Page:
PROKOFIEV: Symphony No. 5
by Jeff Counts
THE COMPOSER – SERGE PROKOFIEV (1891-1953) – Prokofiev spent the war years in various safe havens that allowed him to remain productive as an artist but could not redeem his standing as a husband and father. In fact, when he evacuated from Moscow in 1941 Lina and the children, unwilling to ignore his infidelity with the poet Mira Mendelson, stayed behind. Prokofiev spent the rest of the early 40s completing the first iteration of his magnum opus War and Peace while also attempting to master the delicate dance of Soviet approval. He returned home in 1944 with a full head of patriotic steam but suffered a fainting spell in January of 1945 that resulted in a serious concussion. He continued to work, even when he fell again (figuratively) from Party favor in 1948, but he was never the same.
THE HISTORY – Just a week prior to the accident that forever changed him, Prokofiev conducted the premiere of his magisterial Symphony No. 5 in Moscow. He wrote the work in a one-month sprint during the summer of 1944 with the war still raging across Europe and his nation throwing countless young bodies against the wall of fascism. The fervor he felt for the Soviet participation in the struggle was apparent (and expected) in the score, but he offered a comment about the intent of his new symphony just in case. It was conceived as a means of “glorifying the grandeur of the human spirit,” he wrote, “praising the free and happy man, his generosity and the purity of his soul.” It is perhaps fitting, in an ironic “cost of victory” sense, that the first performance had to be delayed when celebratory artillery fire erupted outside the concert hall. Pianist Sviatoslav Richter was there and later recalled, “when Prokofiev had taken his place on the podium and silence reigned…salvos suddenly thundered forth…He waited, and began only after the cannons had stopped. There was something significant in this, something symbolic.” Symphony No. 5 was a huge success at home and abroad, a celebratory paeon to victory over evil and obediently loyal tribute to Stalinist ideology. The international reaction to the music was particularly favorable in America. Our Allied bonds to Russia were at an all-time high in that moment, and when Koussevitzky conducted the U.S. premiere in Boston later in 1945, he called it the best symphonic utterance since Brahms and Tchaikovsky. Just as we do with the music of Shostakovich, contemporary ears constantly search this score for coded commentary about Prokofiev’s life under the heel of Soviet supervision. It may well be there, but we must decide this without Prokofiev’s help. Intellectual ambiguity was a common feature of his style, and things didn’t always mean more than they seemed.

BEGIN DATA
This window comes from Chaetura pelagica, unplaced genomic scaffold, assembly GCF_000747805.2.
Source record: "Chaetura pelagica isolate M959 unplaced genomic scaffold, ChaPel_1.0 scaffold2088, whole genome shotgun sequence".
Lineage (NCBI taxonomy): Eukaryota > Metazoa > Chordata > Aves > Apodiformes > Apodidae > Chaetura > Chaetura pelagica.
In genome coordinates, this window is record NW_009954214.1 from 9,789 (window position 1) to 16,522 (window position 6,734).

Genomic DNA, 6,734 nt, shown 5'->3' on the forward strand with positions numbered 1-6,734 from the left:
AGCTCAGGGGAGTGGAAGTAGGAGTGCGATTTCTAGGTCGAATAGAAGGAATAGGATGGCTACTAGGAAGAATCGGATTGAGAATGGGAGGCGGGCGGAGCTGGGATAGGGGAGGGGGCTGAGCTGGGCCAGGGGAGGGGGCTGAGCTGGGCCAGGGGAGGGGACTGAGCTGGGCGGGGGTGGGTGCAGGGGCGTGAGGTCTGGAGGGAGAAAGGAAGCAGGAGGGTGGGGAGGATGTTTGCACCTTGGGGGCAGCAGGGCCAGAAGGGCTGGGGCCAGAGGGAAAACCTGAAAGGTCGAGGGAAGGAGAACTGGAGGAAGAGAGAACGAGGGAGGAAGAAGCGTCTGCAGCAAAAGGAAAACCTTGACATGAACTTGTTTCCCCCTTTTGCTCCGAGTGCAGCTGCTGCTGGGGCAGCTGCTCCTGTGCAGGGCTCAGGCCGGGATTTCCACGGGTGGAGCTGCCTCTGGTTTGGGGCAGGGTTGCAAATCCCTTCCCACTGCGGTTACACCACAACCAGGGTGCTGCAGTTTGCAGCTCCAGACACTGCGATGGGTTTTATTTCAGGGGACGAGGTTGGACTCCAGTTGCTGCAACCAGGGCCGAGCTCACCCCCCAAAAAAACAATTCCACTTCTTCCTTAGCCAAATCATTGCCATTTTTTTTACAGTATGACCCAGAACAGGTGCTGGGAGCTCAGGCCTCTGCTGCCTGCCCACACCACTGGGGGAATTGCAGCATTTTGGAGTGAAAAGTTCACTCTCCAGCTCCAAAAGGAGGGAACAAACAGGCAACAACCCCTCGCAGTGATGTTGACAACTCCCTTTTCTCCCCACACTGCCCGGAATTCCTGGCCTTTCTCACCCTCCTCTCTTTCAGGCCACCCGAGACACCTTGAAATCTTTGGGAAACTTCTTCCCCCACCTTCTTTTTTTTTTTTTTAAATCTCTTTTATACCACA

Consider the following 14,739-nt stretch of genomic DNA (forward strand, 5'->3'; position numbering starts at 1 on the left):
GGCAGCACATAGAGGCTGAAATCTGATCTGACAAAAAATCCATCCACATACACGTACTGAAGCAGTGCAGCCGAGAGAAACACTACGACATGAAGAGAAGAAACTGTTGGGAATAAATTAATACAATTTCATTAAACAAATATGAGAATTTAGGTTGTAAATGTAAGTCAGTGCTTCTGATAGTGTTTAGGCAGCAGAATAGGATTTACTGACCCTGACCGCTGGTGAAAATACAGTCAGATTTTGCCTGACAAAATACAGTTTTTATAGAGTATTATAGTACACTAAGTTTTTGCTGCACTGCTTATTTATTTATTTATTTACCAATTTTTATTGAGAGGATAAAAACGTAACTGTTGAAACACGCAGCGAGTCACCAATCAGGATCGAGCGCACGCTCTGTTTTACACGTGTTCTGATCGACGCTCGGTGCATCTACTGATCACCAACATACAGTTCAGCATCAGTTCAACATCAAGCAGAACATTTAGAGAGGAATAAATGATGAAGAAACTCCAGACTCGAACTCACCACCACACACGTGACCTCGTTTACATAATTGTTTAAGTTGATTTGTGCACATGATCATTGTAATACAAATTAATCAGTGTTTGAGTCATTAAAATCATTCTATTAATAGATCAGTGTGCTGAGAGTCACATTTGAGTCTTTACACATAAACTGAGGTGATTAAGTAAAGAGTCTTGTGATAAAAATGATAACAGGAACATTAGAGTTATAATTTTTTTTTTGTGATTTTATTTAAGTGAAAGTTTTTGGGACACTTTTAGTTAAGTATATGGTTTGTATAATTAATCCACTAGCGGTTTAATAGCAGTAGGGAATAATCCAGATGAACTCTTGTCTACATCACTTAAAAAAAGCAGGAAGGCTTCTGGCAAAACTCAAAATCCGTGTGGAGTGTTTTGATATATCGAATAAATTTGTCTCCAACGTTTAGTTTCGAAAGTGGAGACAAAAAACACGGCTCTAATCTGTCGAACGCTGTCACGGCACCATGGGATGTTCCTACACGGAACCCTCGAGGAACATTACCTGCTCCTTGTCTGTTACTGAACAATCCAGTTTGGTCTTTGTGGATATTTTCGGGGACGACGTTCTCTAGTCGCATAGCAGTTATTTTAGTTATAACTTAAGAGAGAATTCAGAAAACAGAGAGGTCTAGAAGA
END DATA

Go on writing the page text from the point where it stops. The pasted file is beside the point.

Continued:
THE WORLD – Elsewhere in 1945, Korea split into two nations, George Orwell published Animal Farm, scientists discovered the chemical element Promethium and penicillin became widely available for the first time.
THE CONNECTION – Prokofiev’s Symphony No. 5 has not been featured on a Utah Symphony program since October 2019. Aziz Shokhakimov conducted.
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